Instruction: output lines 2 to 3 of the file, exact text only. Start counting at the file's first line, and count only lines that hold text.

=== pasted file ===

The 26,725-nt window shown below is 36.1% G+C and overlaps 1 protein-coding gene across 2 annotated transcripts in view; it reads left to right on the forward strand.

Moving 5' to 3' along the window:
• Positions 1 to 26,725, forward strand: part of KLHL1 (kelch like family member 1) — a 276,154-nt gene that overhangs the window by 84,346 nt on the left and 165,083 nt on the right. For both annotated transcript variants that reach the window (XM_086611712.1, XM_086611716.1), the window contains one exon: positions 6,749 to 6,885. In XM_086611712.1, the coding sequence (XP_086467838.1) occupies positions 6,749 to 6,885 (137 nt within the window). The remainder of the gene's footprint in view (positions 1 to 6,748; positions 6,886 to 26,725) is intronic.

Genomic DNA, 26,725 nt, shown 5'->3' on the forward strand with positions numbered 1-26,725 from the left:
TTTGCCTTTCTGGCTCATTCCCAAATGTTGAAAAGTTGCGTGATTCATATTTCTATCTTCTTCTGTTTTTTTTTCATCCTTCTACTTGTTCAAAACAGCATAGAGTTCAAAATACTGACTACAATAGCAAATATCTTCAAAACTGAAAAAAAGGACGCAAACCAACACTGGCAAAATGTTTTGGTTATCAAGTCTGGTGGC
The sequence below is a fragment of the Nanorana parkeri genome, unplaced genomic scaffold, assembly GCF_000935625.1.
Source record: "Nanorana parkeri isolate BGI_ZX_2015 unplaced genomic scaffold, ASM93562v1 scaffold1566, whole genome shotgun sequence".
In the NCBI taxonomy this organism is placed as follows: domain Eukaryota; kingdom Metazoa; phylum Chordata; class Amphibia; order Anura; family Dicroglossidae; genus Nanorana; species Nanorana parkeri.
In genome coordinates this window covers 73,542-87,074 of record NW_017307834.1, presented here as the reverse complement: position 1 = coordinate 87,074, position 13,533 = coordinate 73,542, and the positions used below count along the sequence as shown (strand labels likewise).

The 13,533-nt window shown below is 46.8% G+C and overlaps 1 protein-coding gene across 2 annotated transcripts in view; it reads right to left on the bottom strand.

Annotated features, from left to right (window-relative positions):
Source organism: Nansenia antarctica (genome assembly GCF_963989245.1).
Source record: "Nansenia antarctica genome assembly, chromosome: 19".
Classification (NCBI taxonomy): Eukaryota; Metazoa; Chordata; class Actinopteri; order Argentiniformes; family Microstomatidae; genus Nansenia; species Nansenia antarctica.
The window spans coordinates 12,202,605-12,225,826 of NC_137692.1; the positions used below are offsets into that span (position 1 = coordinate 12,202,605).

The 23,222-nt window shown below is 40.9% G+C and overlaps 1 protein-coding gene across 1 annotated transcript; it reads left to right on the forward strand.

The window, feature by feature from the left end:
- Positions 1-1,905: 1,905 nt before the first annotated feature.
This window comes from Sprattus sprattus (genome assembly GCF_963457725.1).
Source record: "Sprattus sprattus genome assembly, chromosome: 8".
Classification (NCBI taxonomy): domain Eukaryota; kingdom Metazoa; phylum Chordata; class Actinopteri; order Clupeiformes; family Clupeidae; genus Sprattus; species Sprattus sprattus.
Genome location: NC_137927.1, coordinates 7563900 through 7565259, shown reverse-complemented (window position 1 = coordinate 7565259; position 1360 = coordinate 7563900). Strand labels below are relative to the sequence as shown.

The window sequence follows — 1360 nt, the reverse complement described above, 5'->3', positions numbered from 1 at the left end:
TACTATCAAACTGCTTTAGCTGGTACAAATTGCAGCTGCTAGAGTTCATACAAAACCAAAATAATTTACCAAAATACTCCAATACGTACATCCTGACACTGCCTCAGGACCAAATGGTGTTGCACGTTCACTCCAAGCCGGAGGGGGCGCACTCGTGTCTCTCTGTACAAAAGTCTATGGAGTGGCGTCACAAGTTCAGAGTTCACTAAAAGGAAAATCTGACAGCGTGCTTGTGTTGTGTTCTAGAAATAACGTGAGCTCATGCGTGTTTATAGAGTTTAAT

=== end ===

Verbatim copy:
Moving 5' to 3' along the window:
• Positions 1 to 26,725, forward strand: part of KLHL1 (kelch like family member 1) — a 276,154-nt gene that overhangs the window by 84,346 nt on the left and 165,083 nt on the right. For both annotated transcript variants that reach the window (XM_086611712.1, XM_086611716.1), the window contains one exon: positions 6,749 to 6,885. In XM_086611712.1, the coding sequence (XP_086467838.1) occupies positions 6,749 to 6,885 (137 nt within the window). The remainder of the gene's footprint in view (positions 1 to 6,748; positions 6,886 to 26,725) is intronic.